Vanderbilt fragrance notes

  • Head

    • Aldehydes, Pineapple, Bergamot, Green notes, Lavender, Orange blossom
  • Heart

    • Carnation, Jasmine, Rose, Tuberose, Iris, Ylang ylang
  • Base

    • Musk, Opoponax, Sandalwood, Vanilla, Vetiver, Civet, Cinnamon

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Latest Reviews of Vanderbilt

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I'm not sure what this originally smelled like, but I can describe what I currently purchased for $12.99 CAD (100ml EDT).

Gross. This starts off in a strange, mossy, resinous fashion, but soon recedes into a bizarre, spicy, bubblegum soap.

The resinous nature of this really surprised me, and could have been really interesting, but the cheap floral overlay is frankly revolting. I have no clue who would want to smell like this. Even at $12.99 I feel like I got ripped off.

Someone took L'Heure Bleue and made it out of garbage materials.
15th November 2021
I think Aquila's review is spot-on, and it describes me perfectly. I haven't worn this perfume in a long time but it's my new best friend. If you're into seasonal color analysis, Carole Jackson put this on the Winter list. It's especially good if you're one of the bright, clear Winters with Spring influence. The pineapple and Bergamot add that touch of lightness. It also works well if you have Romantic or retro style as I do.
8th May 2021

A dark blue night, you're somewhere in city near the river; moody, recolecting thoughts, rememberings, or dreams of future. Will they come true? Mood is a bit sad, a bit recolecting or nostalgic. Women who has deep retrospective thoughts, feelings. Perfume of intimate spirituality. A scent of seduction, but class and comfort, both wealth and physical just like Gloria Vanderbilt herself.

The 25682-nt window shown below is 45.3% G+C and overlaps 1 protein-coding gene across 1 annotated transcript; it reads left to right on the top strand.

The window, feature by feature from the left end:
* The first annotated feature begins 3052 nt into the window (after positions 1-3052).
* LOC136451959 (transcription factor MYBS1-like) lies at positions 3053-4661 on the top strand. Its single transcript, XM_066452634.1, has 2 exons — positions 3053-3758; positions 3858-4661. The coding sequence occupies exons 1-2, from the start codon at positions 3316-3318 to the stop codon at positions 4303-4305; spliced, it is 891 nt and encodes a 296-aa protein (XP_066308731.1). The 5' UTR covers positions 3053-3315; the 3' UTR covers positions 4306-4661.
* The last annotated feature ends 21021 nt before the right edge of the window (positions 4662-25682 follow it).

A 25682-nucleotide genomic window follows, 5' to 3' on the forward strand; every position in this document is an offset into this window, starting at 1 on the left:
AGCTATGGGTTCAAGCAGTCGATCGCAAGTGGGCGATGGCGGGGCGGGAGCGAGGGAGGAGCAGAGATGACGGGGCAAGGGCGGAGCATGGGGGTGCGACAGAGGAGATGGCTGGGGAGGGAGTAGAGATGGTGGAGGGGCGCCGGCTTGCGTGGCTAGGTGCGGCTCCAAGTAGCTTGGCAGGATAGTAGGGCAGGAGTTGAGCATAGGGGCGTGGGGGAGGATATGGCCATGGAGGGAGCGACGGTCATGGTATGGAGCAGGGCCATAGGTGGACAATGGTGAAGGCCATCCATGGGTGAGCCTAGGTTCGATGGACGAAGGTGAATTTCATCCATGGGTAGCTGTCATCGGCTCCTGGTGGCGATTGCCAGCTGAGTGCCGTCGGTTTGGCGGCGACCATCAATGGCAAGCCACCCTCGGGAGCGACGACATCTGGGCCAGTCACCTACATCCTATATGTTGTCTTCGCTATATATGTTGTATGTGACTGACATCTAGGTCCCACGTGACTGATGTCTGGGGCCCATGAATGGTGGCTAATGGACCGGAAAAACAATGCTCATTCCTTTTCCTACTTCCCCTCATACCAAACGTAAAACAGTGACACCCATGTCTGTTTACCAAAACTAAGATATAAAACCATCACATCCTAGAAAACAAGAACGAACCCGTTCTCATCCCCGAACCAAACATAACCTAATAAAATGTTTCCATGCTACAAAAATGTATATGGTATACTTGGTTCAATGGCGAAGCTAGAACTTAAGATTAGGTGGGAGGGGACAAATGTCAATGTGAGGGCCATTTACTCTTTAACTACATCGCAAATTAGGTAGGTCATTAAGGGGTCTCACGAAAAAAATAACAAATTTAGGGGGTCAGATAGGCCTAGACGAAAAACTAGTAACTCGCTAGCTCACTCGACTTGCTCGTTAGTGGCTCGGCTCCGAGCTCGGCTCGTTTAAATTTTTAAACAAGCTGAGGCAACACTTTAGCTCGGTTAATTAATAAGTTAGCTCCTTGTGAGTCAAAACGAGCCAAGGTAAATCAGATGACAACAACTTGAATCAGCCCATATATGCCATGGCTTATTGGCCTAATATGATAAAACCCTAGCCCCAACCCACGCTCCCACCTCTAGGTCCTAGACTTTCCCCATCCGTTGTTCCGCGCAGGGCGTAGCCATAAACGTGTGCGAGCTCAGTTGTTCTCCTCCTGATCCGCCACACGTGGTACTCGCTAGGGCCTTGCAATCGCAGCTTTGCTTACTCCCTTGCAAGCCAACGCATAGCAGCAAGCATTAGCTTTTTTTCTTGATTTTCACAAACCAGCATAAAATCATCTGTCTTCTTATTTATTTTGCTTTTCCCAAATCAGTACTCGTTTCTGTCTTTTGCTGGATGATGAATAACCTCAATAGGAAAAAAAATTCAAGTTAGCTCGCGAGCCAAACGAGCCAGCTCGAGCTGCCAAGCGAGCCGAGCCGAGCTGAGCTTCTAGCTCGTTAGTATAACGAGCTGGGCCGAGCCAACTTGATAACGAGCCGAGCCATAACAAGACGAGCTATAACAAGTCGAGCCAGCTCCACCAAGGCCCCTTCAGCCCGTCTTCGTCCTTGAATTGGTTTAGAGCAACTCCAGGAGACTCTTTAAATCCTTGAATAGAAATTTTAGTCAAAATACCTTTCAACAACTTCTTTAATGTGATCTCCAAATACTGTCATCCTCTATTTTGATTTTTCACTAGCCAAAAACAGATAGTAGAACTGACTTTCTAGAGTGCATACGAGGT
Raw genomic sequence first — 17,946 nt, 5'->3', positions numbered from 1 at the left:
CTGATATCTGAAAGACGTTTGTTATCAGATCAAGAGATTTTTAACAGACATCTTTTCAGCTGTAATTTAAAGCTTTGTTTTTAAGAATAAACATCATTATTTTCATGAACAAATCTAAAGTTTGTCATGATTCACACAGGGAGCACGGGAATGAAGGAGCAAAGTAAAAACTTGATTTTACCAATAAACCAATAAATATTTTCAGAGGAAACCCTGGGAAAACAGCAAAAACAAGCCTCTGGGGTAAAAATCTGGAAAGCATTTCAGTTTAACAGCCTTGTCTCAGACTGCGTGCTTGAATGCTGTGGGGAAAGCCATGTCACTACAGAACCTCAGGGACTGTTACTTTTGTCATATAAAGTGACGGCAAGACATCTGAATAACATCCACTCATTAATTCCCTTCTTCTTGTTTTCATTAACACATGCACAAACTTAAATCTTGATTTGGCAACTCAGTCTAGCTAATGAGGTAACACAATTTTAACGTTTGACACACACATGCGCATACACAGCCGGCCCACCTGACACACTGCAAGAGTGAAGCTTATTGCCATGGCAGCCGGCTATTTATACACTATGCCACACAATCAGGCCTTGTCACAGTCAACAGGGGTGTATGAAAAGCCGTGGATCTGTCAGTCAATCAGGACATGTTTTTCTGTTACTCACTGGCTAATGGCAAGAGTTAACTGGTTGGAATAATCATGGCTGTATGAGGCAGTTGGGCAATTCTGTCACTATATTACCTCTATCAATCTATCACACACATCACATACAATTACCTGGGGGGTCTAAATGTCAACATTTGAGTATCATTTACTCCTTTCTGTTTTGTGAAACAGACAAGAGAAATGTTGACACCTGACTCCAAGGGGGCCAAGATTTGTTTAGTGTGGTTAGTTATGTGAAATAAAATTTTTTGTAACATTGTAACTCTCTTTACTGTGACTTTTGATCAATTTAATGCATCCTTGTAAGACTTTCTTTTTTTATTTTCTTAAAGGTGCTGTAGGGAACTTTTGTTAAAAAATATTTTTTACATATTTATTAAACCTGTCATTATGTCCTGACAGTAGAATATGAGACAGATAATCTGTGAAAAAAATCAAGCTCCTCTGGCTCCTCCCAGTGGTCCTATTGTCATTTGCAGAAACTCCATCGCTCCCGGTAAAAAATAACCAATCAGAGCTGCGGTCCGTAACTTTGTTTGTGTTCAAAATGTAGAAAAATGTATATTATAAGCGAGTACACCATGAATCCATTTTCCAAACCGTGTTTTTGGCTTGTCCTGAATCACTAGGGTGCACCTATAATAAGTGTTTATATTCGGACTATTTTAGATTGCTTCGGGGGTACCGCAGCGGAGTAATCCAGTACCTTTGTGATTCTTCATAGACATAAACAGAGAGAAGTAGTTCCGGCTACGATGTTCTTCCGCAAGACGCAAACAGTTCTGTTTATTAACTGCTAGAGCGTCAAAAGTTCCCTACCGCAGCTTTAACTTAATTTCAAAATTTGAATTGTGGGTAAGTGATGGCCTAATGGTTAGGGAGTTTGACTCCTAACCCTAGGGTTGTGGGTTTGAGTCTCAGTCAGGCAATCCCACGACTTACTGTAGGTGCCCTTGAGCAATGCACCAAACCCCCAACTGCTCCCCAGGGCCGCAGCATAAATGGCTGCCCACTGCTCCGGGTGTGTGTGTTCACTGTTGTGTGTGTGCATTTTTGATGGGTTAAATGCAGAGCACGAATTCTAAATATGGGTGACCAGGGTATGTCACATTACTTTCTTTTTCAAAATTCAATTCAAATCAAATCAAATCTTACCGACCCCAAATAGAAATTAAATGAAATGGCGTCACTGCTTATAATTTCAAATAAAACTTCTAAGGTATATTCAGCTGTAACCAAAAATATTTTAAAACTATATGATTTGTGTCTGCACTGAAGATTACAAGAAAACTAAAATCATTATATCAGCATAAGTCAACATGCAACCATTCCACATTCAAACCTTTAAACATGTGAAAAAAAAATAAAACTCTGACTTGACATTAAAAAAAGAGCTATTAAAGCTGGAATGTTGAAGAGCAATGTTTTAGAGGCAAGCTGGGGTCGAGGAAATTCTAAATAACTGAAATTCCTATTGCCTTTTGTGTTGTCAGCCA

A strong aldehyde opening. Then everyting melds together into that perfect, flowery, powdery dream. A cloud of powdery iris covers lazy flowers composition on a warm, blue, romantic base of vanilla, sandalwood, musk and opoponax makes it like the memory of a long ago love. It's for the person who loves the smell of vintage cosmetics.

This fragrance sends the wearer into another world. It's a "chilly heat tipped over one eye, a velvet cape, and matching silk undergarments. It is for days when you can get out of bed even at noon, go yourself ready in your boudoir and go out in your beautiful dress. Classy, moody, enchanting and timeless.
3rd February 2021
Found a bottle cheap, at the local flea market. Age, unknown... Light aldehydes. Sweet and green at the same time. Slightly bitter in the background. Orange blossom smells almost candied. This is a very "dated" fragrance, from the old days. I forgot I enjoyed it. I believe the pineapple is what is creating the sweet aspects.

It begins to have a slight powdery edge as the middle notes reveal. Iris hovers above the rest of the notes. The other flower notes come and go in subtle movements. Iris, is the star in the middle, and this definitely becomes even more powdery and dry as h*ll. I don't remember Vanderbilt being so pretty.

Vanilla and opoponax are the first base notes to appear. A lipstick accord begins to arise as musk rises up from beneath. Iris still lingers. It slowly begins to merge with the remaining base notes. The bottom end of this perfume is a light, creamy amber-ish scent. Not overly sweet - just enough. There is a bit of vetiver and animalic civet right on the skin hours later. Nice, for an oldie and a cheapie!
14th June 2019
I saw it at the supermarket so I didn't think much of it. It's actually good, with a lot of tuberose and a vintage feel. Some powdery cleanness. A bargain.